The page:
18. Wow I am very glad to stumble on this. I thought I was the only one who felt undue shame about things like this! And I have been through all the “I shoulda said…. ” moments… The witty reply or the cool and collected reply always comes after I’ve let some one else have control over MY parenting. I have a severely damaged friendship over this very thing. My son who was 2 was hitting my friends daughter who was 1. She freaked out and made accusations about my disciplinary measures. My response was an apology. It was a heated discussion. i feel she overreacted. I was not comfortable around her any longer with my kids( cuz after all kids will be kids and they all go through a hitting stage). Anyway I didn’t just allow my child to beat up on other kids, I simply don’t discipline as loudly as others.
    And to that busybody who says you should have left your kids at home while grocery shopping… What is your problem?. I enjoy taking my kids shopping with me and I could care less if it takes me longer. Only a selfish woman would leave the kids at home. maybe her husband could enjoy the peace and quiet for a bit. Kate sounds like a generous mom and wife.


  19. I walk – and do errands with – my dog and thought I was used to unsolicited negative comments from strangers, but when I had my first baby 5 months ago and started walking with both of them, I was shocked at just how exponentially the commentary increased: “Your dog is too hot”, “Your dog is too cold”, “Your baby is too hot”, “Your baby is too cold”, “People like you shouldn’t have dogs” (the dog was panting – which is what dogs do in the summer), “Your baby can’t breathe” (she was 8 weeks old, in a Baby Bjorn carrier, and her face was nestled in my chest); “You shouldn’t let your baby suck her fingers” – the list of the crimes I’m committing against my baby and my dog is seemingly endless. (I will say for the record that both my doctor and my vet think I’m a great mum to both baby and dog.)

    One day, when some woman came storming up to me to tell me that I didn’t deserve to have a dog, I just burst out laughing at the ridiculousness of it (anyone who knows me would say that, if anything, I lavish too much care and attention on the dog), and I discovered that this is the best response. Spontaneous laughter totally wrong-foots the other person, and they just stand there, sputtering fruitlessly. Before they can regroup, you can just turn away and get on with your life, without ever having to engage with their negativity at all. They’re left stunned, while you’re left laughing!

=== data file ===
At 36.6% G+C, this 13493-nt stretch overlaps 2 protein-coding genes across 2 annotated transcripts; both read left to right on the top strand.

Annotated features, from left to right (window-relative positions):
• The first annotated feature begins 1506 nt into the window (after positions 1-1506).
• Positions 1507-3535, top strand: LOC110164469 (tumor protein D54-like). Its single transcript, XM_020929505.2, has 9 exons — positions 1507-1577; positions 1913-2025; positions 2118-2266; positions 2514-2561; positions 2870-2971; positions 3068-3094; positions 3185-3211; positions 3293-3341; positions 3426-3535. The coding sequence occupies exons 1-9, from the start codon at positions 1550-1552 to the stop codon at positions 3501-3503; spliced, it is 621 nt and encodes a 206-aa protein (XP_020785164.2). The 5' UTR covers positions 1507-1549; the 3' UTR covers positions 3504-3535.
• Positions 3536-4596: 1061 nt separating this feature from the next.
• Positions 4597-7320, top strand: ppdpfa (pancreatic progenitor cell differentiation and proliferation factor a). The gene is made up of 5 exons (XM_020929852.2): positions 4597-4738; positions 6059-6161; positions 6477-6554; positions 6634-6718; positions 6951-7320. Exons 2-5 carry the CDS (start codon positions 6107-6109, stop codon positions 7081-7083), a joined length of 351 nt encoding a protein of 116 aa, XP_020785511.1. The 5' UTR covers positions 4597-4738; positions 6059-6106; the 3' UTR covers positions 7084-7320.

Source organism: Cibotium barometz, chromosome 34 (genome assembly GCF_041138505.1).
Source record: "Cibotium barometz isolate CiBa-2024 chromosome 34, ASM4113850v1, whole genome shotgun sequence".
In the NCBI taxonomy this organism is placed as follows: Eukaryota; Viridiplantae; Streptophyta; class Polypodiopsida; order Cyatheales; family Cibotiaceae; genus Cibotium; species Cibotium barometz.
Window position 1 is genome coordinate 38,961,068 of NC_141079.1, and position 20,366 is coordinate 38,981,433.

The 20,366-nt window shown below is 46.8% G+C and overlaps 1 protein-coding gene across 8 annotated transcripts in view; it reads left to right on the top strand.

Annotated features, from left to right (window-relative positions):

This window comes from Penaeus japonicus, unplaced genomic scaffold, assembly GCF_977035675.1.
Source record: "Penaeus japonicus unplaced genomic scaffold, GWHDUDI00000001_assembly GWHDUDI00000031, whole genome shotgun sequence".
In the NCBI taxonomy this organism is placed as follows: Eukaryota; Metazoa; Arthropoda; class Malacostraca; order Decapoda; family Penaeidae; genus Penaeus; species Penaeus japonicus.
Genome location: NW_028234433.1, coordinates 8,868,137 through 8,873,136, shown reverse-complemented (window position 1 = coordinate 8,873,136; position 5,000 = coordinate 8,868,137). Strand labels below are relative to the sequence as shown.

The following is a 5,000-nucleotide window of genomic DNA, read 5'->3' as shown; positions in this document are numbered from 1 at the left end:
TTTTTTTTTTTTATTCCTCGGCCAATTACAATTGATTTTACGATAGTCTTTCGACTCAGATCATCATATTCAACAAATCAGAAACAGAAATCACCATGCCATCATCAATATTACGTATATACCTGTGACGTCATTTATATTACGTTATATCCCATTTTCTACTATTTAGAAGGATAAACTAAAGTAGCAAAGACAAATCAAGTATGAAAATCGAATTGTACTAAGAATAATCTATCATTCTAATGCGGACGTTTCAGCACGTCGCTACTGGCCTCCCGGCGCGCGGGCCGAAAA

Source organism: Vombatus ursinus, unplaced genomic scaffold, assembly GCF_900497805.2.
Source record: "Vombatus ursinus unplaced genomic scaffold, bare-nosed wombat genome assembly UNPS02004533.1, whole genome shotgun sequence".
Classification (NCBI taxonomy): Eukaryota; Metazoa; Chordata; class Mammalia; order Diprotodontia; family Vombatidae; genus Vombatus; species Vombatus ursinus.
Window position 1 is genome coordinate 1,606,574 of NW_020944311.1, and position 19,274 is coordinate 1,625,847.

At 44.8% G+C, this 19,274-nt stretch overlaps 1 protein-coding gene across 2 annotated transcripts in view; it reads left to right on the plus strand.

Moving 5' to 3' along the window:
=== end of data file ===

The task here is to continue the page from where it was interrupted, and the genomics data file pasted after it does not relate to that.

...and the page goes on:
20. As a parent of an autistic child, let me tell you, it could be SO MUCH WORSE!!! Fortunately, I learned years ago to tell people nicely, or otherwise, to mind their own business. There was NOBODY who could watch my daughter when she was little, so leaving her home wasn’t even an option. She couldn’t handle sitting in the shopping cart, or walking, so she would stand in the front part (where they’re supposed to sit). It was the ONLY thing that worked for her. I had sooooo many women, mostly older ones, who would come right up to us and tell her to sit down, and then tell me to make her, even with a spanking for not listening, and then tell me what a horrible parent I was! Now, she’s come so far, if you didn’t know she had autism, you would just think she was quirky! You’ve just got to get that ‘momma bear’ thing rockin for ya!!! Good luck, honey (I hated confrontations, too)!!!


  21. I fully agree that judging parents for one-time situations in a public space is counterproductive when their child is “misbehaving”. Sometimes when parents yell, they are at the end of their rope and need some understanding and help. But what about when parents are borderline abusive to their children in public? I’ve heard a parent tell a crying little boy to stop crying and stop being a little b*tch and I’ve heard a parent screaming at the top of their lungs at his young child in a very scary way for several minutes. I wasn’t sure what to do in the moment, but I couldn’t help but feel sorry for those kids. Maybe those parents were having really bad days, but even at your worst would you ever call your kid names and publicly terrorize and humiliate them? What about mommy bloggers who proudly compare their children to terrorists and broadcast their children’s behavior at their worst and how they dealt with it “well” by punishing them and demeaning them? Perhaps we shouldn’t judge those moms who are probably doing the best they can to make sense of the little person in their lives who seems to be intent on driving them crazy, but can’t we at least judge their actions and parenting choices? Choosing not to openly disagree with certain parenting practices like scaring/shaming/belittling children into submission seems to me like giving a pass to some seriously misguided, ineffective, and harmful parenting. Leaving a child in a cart 5 feet away is excusable. Treating your child like dirt is not. I’ve never said that to a parent in public because I don’t think it would be productive, but I do wish there was something I could say to make the parent stop and, like you strive to do, think about how their child is experiencing their actions.


    • Oh — I disagree with certain parenting practices for sure and will speak out against them in a general sense. I’m not going to be harsh to a particular mom and say “You’re a bad mom and you should never do this” but I will talk about better options and challenge moms to think about parenting differently. I am not a fan of public shaming, at all. I can’t stand it. But I think it’s different to say “I don’t like this practice” than to say “You shouldn’t parent like that.” You know? The second one is so personal and people will just shut down and then you have no hope of reaching them or helping them.


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Hi, I’m Kate.  I love medical freedom, sharing natural remedies, developing real food recipes, and gentle parenting. My goal is to teach you how to live your life free from Big Pharma, Big Food, and Big Government by learning about herbs, cooking, and sustainable practices.

I’m the author of Natural Remedies for Kids and the owner and lead herbalist at EarthleyI hope you’ll join me on the journey to a free and healthy life!